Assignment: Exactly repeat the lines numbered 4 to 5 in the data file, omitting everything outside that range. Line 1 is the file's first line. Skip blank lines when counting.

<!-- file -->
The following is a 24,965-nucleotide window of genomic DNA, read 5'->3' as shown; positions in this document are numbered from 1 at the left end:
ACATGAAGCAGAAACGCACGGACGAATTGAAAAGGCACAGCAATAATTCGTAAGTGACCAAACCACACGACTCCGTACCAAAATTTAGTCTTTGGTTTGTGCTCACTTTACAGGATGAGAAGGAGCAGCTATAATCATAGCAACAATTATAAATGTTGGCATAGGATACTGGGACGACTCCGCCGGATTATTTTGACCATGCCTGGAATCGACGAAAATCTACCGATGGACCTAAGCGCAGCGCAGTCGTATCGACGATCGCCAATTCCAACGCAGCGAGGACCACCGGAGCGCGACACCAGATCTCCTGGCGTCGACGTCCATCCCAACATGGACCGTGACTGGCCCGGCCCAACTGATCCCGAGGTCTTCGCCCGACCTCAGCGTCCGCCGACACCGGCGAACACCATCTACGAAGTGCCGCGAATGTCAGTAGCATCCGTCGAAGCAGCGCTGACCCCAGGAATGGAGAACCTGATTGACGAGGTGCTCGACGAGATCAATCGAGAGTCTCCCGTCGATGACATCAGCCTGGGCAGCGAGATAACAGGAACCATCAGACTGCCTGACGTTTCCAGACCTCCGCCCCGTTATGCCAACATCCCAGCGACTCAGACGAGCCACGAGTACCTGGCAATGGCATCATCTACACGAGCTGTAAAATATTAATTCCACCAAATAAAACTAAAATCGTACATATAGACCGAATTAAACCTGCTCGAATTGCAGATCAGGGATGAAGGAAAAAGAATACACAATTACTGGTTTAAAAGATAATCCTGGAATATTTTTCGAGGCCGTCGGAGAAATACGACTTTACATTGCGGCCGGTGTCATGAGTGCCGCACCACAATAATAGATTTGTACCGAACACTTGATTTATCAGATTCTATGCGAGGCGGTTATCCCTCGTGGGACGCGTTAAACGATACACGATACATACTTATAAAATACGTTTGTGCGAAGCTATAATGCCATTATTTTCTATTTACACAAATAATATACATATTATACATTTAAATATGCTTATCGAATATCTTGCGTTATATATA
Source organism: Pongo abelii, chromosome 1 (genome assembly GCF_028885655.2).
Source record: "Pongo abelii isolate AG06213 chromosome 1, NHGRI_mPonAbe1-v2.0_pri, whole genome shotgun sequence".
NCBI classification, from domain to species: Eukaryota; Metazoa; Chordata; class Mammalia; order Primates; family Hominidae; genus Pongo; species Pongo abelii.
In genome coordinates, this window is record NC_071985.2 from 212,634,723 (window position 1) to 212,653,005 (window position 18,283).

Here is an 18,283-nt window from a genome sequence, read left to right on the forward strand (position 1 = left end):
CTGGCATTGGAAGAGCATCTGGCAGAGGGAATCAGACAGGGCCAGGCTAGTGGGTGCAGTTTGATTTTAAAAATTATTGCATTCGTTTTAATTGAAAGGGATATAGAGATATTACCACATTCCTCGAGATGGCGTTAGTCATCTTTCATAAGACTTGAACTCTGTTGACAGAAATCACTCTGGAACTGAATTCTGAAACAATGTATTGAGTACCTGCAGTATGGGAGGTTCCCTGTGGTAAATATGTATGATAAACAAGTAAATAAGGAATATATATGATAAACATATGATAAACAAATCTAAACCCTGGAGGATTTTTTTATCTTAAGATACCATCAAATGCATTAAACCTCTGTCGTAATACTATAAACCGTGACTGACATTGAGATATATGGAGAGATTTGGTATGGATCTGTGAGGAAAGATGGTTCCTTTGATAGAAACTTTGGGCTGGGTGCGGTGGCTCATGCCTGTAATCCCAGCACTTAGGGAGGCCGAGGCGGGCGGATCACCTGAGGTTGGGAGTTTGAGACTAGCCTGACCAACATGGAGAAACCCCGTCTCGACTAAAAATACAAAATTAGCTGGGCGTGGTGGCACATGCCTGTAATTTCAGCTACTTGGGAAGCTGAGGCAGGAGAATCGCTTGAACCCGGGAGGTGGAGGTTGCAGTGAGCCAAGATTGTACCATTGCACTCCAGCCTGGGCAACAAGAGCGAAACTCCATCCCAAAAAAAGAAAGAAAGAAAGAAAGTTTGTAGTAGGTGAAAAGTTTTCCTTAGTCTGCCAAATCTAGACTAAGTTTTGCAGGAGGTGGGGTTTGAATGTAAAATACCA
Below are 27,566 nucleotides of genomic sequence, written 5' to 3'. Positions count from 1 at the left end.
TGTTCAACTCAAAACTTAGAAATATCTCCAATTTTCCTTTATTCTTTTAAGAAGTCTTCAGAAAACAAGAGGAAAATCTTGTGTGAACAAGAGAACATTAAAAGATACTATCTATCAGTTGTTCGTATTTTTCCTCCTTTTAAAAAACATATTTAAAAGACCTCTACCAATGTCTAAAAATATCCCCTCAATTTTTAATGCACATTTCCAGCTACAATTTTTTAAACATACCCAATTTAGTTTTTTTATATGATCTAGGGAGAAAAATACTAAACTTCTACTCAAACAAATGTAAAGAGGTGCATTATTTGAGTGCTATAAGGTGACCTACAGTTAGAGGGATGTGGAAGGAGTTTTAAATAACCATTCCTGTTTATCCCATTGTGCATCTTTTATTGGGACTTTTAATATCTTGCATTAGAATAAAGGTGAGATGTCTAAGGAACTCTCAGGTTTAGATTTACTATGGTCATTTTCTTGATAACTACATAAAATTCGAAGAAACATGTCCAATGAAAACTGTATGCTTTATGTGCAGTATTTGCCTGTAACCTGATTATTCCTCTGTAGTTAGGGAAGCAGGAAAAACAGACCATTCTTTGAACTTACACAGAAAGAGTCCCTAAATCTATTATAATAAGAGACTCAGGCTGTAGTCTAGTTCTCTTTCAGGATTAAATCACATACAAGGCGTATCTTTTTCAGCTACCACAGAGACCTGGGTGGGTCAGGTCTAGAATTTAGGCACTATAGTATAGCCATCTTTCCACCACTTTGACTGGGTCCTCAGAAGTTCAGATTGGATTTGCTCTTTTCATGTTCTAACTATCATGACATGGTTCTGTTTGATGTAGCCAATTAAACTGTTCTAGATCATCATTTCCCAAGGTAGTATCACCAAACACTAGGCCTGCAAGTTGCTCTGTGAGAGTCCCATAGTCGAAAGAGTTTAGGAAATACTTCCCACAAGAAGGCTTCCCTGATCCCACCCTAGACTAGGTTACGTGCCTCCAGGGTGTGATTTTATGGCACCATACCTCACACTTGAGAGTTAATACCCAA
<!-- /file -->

Source record: "Pongo abelii isolate AG06213 chromosome 1, NHGRI_mPonAbe1-v2.0_pri, whole genome shotgun sequence".
NCBI classification, from domain to species: Eukaryota; Metazoa; Chordata; class Mammalia; order Primates; family Hominidae; genus Pongo; species Pongo abelii.